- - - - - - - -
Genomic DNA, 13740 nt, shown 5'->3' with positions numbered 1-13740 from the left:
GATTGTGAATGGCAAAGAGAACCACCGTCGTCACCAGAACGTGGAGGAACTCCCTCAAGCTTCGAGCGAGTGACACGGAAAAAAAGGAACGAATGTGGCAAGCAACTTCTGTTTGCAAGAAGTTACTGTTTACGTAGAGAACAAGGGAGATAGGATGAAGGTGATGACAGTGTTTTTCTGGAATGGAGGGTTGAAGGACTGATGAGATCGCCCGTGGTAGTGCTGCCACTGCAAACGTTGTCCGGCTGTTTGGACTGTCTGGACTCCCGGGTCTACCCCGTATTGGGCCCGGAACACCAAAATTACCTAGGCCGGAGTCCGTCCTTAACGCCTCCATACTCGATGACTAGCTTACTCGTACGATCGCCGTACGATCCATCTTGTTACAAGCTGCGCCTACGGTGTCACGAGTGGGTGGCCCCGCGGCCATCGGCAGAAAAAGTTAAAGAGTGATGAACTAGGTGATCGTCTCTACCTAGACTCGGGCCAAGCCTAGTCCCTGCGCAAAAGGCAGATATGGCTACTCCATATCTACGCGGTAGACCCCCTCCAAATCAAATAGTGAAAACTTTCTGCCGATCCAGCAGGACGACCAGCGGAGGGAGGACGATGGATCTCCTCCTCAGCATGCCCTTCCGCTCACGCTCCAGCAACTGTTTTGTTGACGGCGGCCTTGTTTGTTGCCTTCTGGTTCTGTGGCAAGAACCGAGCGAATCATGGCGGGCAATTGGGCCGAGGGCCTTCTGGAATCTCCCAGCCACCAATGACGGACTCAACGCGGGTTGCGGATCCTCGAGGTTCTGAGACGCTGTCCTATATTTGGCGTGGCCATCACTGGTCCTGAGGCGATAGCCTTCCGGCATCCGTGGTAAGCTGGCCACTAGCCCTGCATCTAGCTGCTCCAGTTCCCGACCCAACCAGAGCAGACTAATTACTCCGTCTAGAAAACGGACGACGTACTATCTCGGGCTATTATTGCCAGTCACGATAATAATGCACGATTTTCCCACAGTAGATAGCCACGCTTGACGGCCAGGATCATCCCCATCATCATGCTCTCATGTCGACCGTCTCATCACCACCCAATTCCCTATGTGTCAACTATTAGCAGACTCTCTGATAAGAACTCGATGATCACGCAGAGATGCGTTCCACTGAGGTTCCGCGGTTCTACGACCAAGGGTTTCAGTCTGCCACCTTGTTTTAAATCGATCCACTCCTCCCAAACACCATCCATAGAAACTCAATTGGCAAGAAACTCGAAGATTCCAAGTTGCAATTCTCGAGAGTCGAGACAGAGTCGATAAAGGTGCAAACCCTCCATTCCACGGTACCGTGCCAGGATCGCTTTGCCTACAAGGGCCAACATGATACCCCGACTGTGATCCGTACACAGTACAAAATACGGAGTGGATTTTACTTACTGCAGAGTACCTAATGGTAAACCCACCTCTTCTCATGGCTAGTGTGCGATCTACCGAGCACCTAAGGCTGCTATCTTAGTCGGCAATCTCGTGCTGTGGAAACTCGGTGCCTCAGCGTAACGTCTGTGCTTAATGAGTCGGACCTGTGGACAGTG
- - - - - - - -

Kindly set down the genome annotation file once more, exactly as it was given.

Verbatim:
Genomic DNA, 13740 nt, shown 5'->3' with positions numbered 1-13740 from the left:
GATTGTGAATGGCAAAGAGAACCACCGTCGTCACCAGAACGTGGAGGAACTCCCTCAAGCTTCGAGCGAGTGACACGGAAAAAAAGGAACGAATGTGGCAAGCAACTTCTGTTTGCAAGAAGTTACTGTTTACGTAGAGAACAAGGGAGATAGGATGAAGGTGATGACAGTGTTTTTCTGGAATGGAGGGTTGAAGGACTGATGAGATCGCCCGTGGTAGTGCTGCCACTGCAAACGTTGTCCGGCTGTTTGGACTGTCTGGACTCCCGGGTCTACCCCGTATTGGGCCCGGAACACCAAAATTACCTAGGCCGGAGTCCGTCCTTAACGCCTCCATACTCGATGACTAGCTTACTCGTACGATCGCCGTACGATCCATCTTGTTACAAGCTGCGCCTACGGTGTCACGAGTGGGTGGCCCCGCGGCCATCGGCAGAAAAAGTTAAAGAGTGATGAACTAGGTGATCGTCTCTACCTAGACTCGGGCCAAGCCTAGTCCCTGCGCAAAAGGCAGATATGGCTACTCCATATCTACGCGGTAGACCCCCTCCAAATCAAATAGTGAAAACTTTCTGCCGATCCAGCAGGACGACCAGCGGAGGGAGGACGATGGATCTCCTCCTCAGCATGCCCTTCCGCTCACGCTCCAGCAACTGTTTTGTTGACGGCGGCCTTGTTTGTTGCCTTCTGGTTCTGTGGCAAGAACCGAGCGAATCATGGCGGGCAATTGGGCCGAGGGCCTTCTGGAATCTCCCAGCCACCAATGACGGACTCAACGCGGGTTGCGGATCCTCGAGGTTCTGAGACGCTGTCCTATATTTGGCGTGGCCATCACTGGTCCTGAGGCGATAGCCTTCCGGCATCCGTGGTAAGCTGGCCACTAGCCCTGCATCTAGCTGCTCCAGTTCCCGACCCAACCAGAGCAGACTAATTACTCCGTCTAGAAAACGGACGACGTACTATCTCGGGCTATTATTGCCAGTCACGATAATAATGCACGATTTTCCCACAGTAGATAGCCACGCTTGACGGCCAGGATCATCCCCATCATCATGCTCTCATGTCGACCGTCTCATCACCACCCAATTCCCTATGTGTCAACTATTAGCAGACTCTCTGATAAGAACTCGATGATCACGCAGAGATGCGTTCCACTGAGGTTCCGCGGTTCTACGACCAAGGGTTTCAGTCTGCCACCTTGTTTTAAATCGATCCACTCCTCCCAAACACCATCCATAGAAACTCAATTGGCAAGAAACTCGAAGATTCCAAGTTGCAATTCTCGAGAGTCGAGACAGAGTCGATAAAGGTGCAAACCCTCCATTCCACGGTACCGTGCCAGGATCGCTTTGCCTACAAGGGCCAACATGATACCCCGACTGTGATCCGTACACAGTACAAAATACGGAGTGGATTTTACTTACTGCAGAGTACCTAATGGTAAACCCACCTCTTCTCATGGCTAGTGTGCGATCTACCGAGCACCTAAGGCTGCTATCTTAGTCGGCAATCTCGTGCTGTGGAAACTCGGTGCCTCAGCGTAACGTCTGTGCTTAATGAGTCGGACCTGTGGACAGTG